The three pillars of the ELI facility are being built in Czech Republic, Hungary
 and Romania...
June 28, 2018: Reports on Progress in Physics
Karl-Heinz Schmidt, Beatriz Jurado
An overview is given on some of the main advances in experimental methods, experimental results and theoretical models and ideas of the last years in the field of nuclear fission. 
 New approaches extended the availability of fissioning systems for experimental studies of nuclear fission considerably and provided a full identification of all fission products in A and Z for the first time. 
 In particular, the transition from symmetric to asymmetric fission around 
 226Th and some unexpected structure in the mass distributions in the fission of systems around Z = 80 to 84 as well as an extended systematics of the odd-even effect in fission fragment Z distributions have been measured [A...
June 28, 2018: Reports on Progress in Physics
Daniele Faccio, Andreas Velten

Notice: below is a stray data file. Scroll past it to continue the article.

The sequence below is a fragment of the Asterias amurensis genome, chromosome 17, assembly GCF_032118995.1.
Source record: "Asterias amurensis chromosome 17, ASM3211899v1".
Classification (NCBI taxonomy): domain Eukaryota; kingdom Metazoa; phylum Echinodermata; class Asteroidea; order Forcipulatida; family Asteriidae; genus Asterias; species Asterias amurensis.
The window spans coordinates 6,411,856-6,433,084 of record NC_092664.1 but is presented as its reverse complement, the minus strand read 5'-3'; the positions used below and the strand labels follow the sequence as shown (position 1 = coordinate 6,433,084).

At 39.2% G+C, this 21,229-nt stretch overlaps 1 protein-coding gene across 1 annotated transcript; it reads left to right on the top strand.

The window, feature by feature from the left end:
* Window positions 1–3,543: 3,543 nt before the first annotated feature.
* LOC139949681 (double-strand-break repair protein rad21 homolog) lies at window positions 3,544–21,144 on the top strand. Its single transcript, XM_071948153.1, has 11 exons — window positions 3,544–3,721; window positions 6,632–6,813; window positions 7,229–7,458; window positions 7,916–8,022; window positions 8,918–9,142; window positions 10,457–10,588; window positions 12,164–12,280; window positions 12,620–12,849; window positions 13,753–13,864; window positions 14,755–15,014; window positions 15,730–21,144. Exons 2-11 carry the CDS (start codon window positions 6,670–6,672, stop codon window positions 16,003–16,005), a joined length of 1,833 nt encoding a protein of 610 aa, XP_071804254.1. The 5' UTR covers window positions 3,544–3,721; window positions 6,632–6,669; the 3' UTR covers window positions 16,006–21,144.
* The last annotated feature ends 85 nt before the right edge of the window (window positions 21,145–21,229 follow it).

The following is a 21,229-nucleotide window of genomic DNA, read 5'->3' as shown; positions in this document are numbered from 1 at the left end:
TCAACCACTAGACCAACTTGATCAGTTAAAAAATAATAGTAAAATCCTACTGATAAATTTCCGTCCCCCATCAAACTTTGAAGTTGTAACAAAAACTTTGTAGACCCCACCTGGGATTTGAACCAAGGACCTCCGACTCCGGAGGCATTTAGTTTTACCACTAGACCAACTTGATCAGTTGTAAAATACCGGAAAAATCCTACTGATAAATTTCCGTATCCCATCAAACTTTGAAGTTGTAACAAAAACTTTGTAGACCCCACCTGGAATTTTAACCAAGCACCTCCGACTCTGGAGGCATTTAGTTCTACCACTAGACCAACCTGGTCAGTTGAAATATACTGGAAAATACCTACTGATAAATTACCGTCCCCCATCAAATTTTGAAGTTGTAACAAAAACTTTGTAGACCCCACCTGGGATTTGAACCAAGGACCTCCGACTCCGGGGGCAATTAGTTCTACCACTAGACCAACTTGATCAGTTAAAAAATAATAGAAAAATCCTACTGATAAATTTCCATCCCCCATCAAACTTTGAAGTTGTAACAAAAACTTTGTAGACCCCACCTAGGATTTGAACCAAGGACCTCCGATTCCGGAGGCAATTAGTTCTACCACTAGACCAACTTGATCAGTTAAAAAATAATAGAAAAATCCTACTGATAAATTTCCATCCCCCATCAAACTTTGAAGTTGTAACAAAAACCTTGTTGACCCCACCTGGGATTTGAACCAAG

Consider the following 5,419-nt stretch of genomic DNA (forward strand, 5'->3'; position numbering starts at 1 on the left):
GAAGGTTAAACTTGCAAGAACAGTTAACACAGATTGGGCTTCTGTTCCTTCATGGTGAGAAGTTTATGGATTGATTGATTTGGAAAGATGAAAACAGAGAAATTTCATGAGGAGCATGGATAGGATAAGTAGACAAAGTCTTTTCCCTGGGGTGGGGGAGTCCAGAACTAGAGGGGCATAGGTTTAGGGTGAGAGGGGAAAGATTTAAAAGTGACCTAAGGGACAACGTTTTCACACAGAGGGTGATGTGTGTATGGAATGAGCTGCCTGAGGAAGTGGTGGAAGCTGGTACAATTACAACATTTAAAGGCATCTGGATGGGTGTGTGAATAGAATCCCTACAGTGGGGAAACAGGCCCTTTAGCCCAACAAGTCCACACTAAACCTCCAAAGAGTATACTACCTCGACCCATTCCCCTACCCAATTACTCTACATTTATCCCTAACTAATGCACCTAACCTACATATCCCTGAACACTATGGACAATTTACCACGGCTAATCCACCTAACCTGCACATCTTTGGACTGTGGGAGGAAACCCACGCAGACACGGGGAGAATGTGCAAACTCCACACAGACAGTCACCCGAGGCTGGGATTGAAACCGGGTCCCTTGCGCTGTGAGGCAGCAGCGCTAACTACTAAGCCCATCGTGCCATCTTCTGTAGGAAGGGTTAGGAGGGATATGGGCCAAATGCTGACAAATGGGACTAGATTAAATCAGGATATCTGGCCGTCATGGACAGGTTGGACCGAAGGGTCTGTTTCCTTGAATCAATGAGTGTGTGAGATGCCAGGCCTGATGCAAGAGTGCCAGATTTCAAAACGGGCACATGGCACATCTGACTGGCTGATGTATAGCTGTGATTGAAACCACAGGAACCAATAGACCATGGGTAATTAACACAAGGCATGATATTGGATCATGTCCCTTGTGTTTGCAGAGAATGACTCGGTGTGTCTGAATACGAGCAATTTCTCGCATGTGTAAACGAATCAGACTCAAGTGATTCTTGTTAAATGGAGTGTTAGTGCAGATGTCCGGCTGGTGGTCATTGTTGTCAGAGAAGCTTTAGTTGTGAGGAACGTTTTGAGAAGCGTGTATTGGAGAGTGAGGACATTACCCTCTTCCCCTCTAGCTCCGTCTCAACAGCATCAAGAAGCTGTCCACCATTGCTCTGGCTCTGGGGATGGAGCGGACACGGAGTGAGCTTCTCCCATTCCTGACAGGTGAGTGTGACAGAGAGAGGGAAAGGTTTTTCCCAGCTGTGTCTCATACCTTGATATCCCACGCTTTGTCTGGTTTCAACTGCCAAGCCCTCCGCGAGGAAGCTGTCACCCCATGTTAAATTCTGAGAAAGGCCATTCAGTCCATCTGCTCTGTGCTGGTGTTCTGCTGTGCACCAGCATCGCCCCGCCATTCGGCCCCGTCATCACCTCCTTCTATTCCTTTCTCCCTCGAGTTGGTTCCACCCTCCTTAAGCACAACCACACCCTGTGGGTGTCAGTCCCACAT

Cameras capable of capturing videos at a trillion frames per second allow to freeze light in motion, a very counterintuitive capability when related to our everyday experience in which light appears to travel instantaneously. By combining this capability with computational imaging techniques, new imaging opportunities emerge such as three dimensional imaging of scenes that are hidden behind a corner, the study of relativistic distortion effects, imaging through diffusive media and imaging of ultrafast optical processes such as laser ablation, supercontinuum and plasma generation...
June 14, 2018: Reports on Progress in Physics
Per Helander
This Corrigendum corrects two mistakes in the review "Theory of plasma confinement in non-axisymmetric magnetic fields" by Per Helander, Rep. Prog. Phys. 77 (2014) 087001.
June 4, 2018: Reports on Progress in Physics
Thomas Zanon-Willette, Remi Lefevre, Rémi Metzdorff, Nicolas Sillitoe, Sylvain Almonacil, Marco Minissale, Emeric de Clercq, Alexey V Taichevachev, Vareriy I Yudin, Ennio Arimondo
Probing an atomic resonance without disturbing it is an ubiquitous issue in physics. This problem is critical in
 high-accuracy spectroscopy or for the next generation of atomic optical clocks. Ultra-high